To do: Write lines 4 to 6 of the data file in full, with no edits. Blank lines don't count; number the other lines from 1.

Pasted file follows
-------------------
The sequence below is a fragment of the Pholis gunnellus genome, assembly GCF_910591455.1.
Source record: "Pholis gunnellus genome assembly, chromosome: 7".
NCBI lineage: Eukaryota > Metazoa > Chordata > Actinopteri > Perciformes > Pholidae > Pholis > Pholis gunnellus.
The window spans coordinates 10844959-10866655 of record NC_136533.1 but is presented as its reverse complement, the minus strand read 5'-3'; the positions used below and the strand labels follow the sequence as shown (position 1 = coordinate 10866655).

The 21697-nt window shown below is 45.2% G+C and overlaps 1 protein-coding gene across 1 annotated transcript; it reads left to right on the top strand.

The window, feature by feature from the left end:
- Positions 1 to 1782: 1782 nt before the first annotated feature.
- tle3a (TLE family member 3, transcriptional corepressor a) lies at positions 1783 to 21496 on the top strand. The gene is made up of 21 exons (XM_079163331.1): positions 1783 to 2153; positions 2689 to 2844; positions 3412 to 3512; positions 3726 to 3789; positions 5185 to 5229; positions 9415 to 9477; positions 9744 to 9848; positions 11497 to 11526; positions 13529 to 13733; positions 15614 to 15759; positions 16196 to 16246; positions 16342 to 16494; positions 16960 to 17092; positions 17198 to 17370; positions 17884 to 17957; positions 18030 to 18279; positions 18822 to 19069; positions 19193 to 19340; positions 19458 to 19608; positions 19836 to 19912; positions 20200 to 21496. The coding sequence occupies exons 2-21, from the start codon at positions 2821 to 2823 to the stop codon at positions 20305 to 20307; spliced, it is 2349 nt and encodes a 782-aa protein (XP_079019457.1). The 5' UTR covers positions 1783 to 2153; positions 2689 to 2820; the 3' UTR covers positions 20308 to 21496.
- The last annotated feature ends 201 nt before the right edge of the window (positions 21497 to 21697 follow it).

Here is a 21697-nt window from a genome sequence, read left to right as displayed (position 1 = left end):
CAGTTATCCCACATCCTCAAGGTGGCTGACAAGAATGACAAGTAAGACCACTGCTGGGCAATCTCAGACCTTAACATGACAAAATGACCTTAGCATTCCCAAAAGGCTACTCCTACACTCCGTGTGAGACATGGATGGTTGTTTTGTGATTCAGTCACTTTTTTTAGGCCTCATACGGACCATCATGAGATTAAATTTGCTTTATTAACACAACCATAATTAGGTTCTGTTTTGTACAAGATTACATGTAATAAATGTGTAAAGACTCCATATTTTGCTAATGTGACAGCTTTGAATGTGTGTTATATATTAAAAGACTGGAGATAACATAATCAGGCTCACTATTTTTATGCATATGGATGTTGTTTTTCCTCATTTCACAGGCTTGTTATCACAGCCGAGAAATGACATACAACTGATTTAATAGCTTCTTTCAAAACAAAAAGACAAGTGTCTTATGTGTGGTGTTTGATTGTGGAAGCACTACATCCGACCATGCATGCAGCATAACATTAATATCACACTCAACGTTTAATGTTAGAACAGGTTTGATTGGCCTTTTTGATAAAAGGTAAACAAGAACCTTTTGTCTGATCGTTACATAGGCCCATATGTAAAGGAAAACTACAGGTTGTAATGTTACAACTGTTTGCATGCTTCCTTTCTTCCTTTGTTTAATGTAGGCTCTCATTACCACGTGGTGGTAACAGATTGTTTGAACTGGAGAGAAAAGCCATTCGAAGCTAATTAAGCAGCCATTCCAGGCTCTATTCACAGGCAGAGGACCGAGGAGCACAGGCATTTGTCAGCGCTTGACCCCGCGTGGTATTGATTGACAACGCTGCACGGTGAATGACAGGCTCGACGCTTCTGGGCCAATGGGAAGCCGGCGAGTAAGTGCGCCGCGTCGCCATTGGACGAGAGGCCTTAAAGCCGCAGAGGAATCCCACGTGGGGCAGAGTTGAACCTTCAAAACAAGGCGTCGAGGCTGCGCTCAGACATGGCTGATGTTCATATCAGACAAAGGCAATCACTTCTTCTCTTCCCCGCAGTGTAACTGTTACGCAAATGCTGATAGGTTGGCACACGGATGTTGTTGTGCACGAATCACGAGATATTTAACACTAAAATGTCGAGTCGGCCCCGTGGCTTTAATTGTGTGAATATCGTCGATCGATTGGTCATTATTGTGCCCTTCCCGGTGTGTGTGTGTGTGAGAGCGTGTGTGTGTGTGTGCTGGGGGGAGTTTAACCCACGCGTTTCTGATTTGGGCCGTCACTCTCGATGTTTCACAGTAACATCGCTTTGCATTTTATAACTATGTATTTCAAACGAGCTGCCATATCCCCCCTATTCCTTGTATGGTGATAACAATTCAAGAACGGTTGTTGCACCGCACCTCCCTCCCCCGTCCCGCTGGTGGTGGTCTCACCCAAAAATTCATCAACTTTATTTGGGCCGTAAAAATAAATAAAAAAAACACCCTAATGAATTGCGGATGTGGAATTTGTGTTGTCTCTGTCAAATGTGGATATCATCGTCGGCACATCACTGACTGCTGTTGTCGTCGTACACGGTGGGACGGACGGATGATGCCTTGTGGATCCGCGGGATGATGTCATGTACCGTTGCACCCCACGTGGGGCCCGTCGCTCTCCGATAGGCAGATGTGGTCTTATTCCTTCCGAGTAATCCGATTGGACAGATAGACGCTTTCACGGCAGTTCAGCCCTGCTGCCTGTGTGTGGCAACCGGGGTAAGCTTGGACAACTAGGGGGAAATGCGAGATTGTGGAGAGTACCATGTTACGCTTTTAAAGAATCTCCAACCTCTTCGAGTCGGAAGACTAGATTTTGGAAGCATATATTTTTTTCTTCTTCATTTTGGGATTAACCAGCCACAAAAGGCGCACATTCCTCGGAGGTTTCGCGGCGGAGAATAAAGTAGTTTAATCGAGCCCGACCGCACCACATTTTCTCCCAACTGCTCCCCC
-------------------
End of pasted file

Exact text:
The window spans coordinates 10844959-10866655 of record NC_136533.1 but is presented as its reverse complement, the minus strand read 5'-3'; the positions used below and the strand labels follow the sequence as shown (position 1 = coordinate 10866655).

The 21697-nt window shown below is 45.2% G+C and overlaps 1 protein-coding gene across 1 annotated transcript; it reads left to right on the top strand.

The window, feature by feature from the left end: